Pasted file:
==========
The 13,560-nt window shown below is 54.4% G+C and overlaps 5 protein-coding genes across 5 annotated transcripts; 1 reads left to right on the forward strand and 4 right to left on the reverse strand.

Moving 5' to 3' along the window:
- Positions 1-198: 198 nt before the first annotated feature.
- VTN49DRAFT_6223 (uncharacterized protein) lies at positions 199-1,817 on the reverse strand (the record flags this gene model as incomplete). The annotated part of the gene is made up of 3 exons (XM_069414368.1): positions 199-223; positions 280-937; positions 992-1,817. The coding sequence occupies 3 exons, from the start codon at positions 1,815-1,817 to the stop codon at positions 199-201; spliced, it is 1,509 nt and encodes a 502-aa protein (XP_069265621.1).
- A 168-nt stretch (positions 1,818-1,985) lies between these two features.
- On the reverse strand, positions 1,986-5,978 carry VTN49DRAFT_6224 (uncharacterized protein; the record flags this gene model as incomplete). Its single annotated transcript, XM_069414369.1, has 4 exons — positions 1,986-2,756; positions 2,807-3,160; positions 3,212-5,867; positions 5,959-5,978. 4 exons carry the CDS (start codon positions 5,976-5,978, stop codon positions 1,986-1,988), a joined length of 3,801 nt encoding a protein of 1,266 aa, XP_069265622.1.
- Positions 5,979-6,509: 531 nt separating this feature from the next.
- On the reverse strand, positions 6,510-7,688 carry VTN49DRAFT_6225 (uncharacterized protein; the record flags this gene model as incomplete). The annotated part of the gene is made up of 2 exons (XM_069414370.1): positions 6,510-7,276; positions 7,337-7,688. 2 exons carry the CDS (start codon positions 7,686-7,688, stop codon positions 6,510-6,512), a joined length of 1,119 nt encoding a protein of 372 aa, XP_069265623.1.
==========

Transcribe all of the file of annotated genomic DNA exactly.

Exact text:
The 13,560-nt window shown below is 54.4% G+C and overlaps 5 protein-coding genes across 5 annotated transcripts; 1 reads left to right on the forward strand and 4 right to left on the reverse strand.

Moving 5' to 3' along the window:
- Positions 1-198: 198 nt before the first annotated feature.
- VTN49DRAFT_6223 (uncharacterized protein) lies at positions 199-1,817 on the reverse strand (the record flags this gene model as incomplete). The annotated part of the gene is made up of 3 exons (XM_069414368.1): positions 199-223; positions 280-937; positions 992-1,817. The coding sequence occupies 3 exons, from the start codon at positions 1,815-1,817 to the stop codon at positions 199-201; spliced, it is 1,509 nt and encodes a 502-aa protein (XP_069265621.1).
- A 168-nt stretch (positions 1,818-1,985) lies between these two features.
- On the reverse strand, positions 1,986-5,978 carry VTN49DRAFT_6224 (uncharacterized protein; the record flags this gene model as incomplete). Its single annotated transcript, XM_069414369.1, has 4 exons — positions 1,986-2,756; positions 2,807-3,160; positions 3,212-5,867; positions 5,959-5,978. 4 exons carry the CDS (start codon positions 5,976-5,978, stop codon positions 1,986-1,988), a joined length of 3,801 nt encoding a protein of 1,266 aa, XP_069265622.1.
- Positions 5,979-6,509: 531 nt separating this feature from the next.
- On the reverse strand, positions 6,510-7,688 carry VTN49DRAFT_6225 (uncharacterized protein; the record flags this gene model as incomplete). The annotated part of the gene is made up of 2 exons (XM_069414370.1): positions 6,510-7,276; positions 7,337-7,688. 2 exons carry the CDS (start codon positions 7,686-7,688, stop codon positions 6,510-6,512), a joined length of 1,119 nt encoding a protein of 372 aa, XP_069265623.1.